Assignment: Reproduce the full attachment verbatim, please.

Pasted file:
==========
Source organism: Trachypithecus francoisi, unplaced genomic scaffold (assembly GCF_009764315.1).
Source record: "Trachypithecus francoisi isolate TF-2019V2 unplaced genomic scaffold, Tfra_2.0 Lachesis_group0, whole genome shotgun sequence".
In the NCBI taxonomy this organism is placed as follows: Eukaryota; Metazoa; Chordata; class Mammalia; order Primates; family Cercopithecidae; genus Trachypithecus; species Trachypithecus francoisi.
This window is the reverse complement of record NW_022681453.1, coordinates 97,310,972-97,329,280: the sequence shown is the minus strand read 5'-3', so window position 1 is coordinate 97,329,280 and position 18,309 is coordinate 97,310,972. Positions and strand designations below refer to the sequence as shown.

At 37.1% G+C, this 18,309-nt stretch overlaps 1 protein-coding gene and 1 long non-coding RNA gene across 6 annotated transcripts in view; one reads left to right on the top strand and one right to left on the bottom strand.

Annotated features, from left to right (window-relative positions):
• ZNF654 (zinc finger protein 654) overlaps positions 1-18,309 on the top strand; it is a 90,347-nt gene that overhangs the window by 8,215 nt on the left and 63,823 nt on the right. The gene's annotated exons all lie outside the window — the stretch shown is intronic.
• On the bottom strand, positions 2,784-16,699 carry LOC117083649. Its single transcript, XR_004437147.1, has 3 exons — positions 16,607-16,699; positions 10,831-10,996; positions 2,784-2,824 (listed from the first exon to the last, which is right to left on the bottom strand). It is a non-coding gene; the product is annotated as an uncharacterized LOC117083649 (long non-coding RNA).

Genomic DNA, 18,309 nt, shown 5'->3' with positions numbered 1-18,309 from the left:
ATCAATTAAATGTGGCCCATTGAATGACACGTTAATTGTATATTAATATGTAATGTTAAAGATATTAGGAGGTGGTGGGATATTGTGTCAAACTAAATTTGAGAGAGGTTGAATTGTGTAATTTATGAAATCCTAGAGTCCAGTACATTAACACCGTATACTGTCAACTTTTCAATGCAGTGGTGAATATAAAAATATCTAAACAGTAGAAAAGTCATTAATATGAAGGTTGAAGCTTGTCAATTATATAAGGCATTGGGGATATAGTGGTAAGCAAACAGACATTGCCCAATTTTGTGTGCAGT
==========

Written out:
Source organism: Trachypithecus francoisi, unplaced genomic scaffold (assembly GCF_009764315.1).
Source record: "Trachypithecus francoisi isolate TF-2019V2 unplaced genomic scaffold, Tfra_2.0 Lachesis_group0, whole genome shotgun sequence".
In the NCBI taxonomy this organism is placed as follows: Eukaryota; Metazoa; Chordata; class Mammalia; order Primates; family Cercopithecidae; genus Trachypithecus; species Trachypithecus francoisi.
This window is the reverse complement of record NW_022681453.1, coordinates 97,310,972-97,329,280: the sequence shown is the minus strand read 5'-3', so window position 1 is coordinate 97,329,280 and position 18,309 is coordinate 97,310,972. Positions and strand designations below refer to the sequence as shown.

At 37.1% G+C, this 18,309-nt stretch overlaps 1 protein-coding gene and 1 long non-coding RNA gene across 6 annotated transcripts in view; one reads left to right on the top strand and one right to left on the bottom strand.

Annotated features, from left to right (window-relative positions):
• ZNF654 (zinc finger protein 654) overlaps positions 1-18,309 on the top strand; it is a 90,347-nt gene that overhangs the window by 8,215 nt on the left and 63,823 nt on the right. The gene's annotated exons all lie outside the window — the stretch shown is intronic.
• On the bottom strand, positions 2,784-16,699 carry LOC117083649. Its single transcript, XR_004437147.1, has 3 exons — positions 16,607-16,699; positions 10,831-10,996; positions 2,784-2,824 (listed from the first exon to the last, which is right to left on the bottom strand). It is a non-coding gene; the product is annotated as an uncharacterized LOC117083649 (long non-coding RNA).

Genomic DNA, 18,309 nt, shown 5'->3' with positions numbered 1-18,309 from the left:
ATCAATTAAATGTGGCCCATTGAATGACACGTTAATTGTATATTAATATGTAATGTTAAAGATATTAGGAGGTGGTGGGATATTGTGTCAAACTAAATTTGAGAGAGGTTGAATTGTGTAATTTATGAAATCCTAGAGTCCAGTACATTAACACCGTATACTGTCAACTTTTCAATGCAGTGGTGAATATAAAAATATCTAAACAGTAGAAAAGTCATTAATATGAAGGTTGAAGCTTGTCAATTATATAAGGCATTGGGGATATAGTGGTAAGCAAACAGACATTGCCCAATTTTGTGTGCAGT